My doctor's going to yell at me Tuesday about my weight gain since taking the Hawaiian cruise back in October, but here's the thing: I've been monitoring my tonnage, and the increase came after the cruise.

Mon Dieu! you reply (if you speak French). How can this be?

Well, French is one of the keywords. The Norwegian Wind has a French executive chef who understands proper food portions. We ate most of our dinners in the nice restaurants aboard, where the meals were served in courses, with plenty of time to eat the properly-sized dish, and sufficient time between courses to relax and let the previous course digest. Our ship had a couple of midnight buffets, but we never went. No need to.

Another keyword is ship. My job, expressed in sheer physical terms, is to drive to an office and sit and think all day. Sometimes I type on a computer. Occasionally, I go to another room and sit and talk for an hour. At lunch time, I go to a nearby place that serves American junk food and eat. Cheese is involved. I like cheese. Then I drive back to the office (or walk 200 feet) and sit and type some more.

By contrast, a day at sea on my vacation went like this: get up, walk once around the ship (8 laps=1 mile), go up to breakfast, often on the other end of the ship, return to quarters, go to bingo upstairs at the other end of the ship, lose, eat lunch, return to quarters (at the other end of the ship), go to a workshop upstairs at the other end of the ship, return to quarters, relax, go outside and watch the sunset, eat dinner (upstairs), go to a show, go to bed. Walking all over a 775-foot-long ship, in other words, was built into my day. Ten days of that - and even on days ashore spent mostly on bus tours I walked around the ship a lot - and I felt great.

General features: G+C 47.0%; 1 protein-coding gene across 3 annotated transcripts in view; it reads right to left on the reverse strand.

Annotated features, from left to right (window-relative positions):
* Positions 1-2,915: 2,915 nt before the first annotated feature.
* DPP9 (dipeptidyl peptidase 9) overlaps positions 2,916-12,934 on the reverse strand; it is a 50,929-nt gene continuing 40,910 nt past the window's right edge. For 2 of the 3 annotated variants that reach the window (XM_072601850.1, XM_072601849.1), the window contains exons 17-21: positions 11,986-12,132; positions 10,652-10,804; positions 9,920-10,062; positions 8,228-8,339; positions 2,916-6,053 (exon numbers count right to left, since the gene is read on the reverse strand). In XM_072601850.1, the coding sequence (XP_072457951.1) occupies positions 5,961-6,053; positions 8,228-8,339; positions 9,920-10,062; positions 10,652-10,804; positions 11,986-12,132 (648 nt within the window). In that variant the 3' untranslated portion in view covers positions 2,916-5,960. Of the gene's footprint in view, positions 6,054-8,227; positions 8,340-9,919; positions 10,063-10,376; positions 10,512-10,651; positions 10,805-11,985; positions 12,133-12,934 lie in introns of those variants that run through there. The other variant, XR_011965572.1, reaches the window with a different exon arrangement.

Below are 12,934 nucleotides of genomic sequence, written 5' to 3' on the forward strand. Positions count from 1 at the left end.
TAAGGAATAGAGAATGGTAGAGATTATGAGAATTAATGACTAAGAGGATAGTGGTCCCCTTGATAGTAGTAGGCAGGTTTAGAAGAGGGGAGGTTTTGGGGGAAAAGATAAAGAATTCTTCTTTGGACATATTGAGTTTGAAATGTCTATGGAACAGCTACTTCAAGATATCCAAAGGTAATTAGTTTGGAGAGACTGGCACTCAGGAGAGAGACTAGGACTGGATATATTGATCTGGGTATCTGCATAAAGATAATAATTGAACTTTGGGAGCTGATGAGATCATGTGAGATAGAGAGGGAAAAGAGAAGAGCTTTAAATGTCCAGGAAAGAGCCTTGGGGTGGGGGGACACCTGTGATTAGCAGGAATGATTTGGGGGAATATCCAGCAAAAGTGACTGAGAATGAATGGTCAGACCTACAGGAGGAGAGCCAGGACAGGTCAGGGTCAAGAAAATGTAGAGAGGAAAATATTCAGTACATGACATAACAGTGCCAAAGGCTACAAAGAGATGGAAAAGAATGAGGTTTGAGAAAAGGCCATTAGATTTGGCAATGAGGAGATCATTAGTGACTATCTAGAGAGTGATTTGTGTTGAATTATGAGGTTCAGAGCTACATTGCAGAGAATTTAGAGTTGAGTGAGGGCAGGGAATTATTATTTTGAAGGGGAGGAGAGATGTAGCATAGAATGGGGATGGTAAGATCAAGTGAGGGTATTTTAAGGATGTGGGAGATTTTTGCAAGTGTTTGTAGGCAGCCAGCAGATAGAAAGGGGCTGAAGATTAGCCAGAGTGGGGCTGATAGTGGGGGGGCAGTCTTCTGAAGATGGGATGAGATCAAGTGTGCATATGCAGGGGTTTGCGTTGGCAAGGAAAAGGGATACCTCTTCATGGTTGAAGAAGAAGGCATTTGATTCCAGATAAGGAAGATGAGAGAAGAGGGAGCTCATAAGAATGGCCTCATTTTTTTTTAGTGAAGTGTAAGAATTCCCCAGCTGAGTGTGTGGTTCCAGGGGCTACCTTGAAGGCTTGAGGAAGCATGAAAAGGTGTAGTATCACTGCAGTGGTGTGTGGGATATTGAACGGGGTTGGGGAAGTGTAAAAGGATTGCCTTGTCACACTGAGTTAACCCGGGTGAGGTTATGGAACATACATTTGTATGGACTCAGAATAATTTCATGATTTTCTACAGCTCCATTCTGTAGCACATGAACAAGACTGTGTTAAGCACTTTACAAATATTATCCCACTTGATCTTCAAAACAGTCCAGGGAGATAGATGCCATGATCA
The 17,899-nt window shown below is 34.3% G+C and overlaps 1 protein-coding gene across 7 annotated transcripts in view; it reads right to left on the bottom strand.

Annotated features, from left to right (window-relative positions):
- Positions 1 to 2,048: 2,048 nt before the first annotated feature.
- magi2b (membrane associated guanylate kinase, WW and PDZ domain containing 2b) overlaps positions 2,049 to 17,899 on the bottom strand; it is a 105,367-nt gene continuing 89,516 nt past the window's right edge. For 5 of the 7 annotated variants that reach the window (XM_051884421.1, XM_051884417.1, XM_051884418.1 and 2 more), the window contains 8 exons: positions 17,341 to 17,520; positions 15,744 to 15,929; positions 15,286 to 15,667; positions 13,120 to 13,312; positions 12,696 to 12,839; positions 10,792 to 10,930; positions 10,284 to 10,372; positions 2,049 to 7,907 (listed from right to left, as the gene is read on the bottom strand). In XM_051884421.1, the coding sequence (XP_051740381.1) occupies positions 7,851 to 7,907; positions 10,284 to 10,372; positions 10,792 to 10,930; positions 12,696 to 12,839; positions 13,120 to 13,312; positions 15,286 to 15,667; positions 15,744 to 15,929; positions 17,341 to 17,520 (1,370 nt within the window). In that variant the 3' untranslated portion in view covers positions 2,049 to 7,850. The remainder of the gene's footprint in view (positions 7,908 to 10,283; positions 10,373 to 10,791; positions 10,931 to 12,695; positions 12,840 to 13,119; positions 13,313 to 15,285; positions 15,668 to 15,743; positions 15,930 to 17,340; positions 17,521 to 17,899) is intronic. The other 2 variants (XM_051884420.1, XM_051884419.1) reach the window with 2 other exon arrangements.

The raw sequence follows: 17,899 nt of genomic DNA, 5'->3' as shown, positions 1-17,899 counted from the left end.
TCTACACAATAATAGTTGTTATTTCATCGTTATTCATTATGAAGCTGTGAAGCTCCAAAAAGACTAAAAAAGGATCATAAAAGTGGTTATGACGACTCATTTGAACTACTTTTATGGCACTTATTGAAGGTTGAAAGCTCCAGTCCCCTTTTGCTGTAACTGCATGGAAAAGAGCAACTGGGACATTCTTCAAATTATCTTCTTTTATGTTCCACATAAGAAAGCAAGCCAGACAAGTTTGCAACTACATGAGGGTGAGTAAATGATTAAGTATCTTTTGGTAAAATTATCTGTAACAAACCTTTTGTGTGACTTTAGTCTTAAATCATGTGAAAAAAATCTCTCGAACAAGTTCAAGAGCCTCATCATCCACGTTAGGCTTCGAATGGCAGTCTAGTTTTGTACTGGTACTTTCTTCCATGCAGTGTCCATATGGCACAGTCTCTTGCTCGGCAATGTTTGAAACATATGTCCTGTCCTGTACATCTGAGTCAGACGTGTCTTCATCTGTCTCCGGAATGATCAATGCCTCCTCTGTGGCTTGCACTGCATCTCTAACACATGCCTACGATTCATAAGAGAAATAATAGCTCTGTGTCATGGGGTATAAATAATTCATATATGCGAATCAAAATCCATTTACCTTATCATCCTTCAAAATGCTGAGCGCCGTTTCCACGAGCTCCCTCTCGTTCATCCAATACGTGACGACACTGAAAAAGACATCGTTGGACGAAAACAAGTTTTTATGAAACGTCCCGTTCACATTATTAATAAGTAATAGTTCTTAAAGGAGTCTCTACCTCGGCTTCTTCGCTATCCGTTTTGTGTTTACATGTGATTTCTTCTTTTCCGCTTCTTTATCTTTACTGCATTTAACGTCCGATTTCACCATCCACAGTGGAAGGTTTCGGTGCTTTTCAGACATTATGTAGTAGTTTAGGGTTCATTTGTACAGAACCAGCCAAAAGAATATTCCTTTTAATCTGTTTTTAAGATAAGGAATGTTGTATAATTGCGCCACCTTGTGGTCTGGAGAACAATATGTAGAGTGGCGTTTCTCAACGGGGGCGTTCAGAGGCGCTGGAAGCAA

Which do you think was healthier?

Saturday, December 04, 2004

Quote of the Day

I'm going to make my New Year's resolutions today and strive to break them all by the end of the year.

By getting all my capitulation out of the way now, I figure I can keep 2005 100% failure-free.

- Maatthew Baldwin, Defective Yeti

Thursday, December 02, 2004

Brains! Braaaaaains!

USA Today: I Was A Middle-Aged Zombie

Well, I'm one myself (just ask my boss), but intrepid reporter Susan Wloszczyna was one of George Romero's zombies in his latest movie, Land of the Dead.

Wednesday, December 01, 2004

Reindeer Games

A couple from NPR this morning:

"He's a good Canadian Boy": Rudolph the Red-Nosed Reindeer TV Special Turns 40
The story of Rudolph, the outcast red-nosed reindeer who went on to save Christmas for generations of children, will be broadcast on its 40th anniversary Wednesday.

Mongolian Reindeer Herders: A Vanishing Breed
As part of the "Worlds of Difference" series on cultural change, Lorne Matalon visited with the Tsachin -- nomads who herd reindeer.

He learned that Mongolia's domesticated reindeer population has fallen to fewer than 700 animals, maintained by 44 families.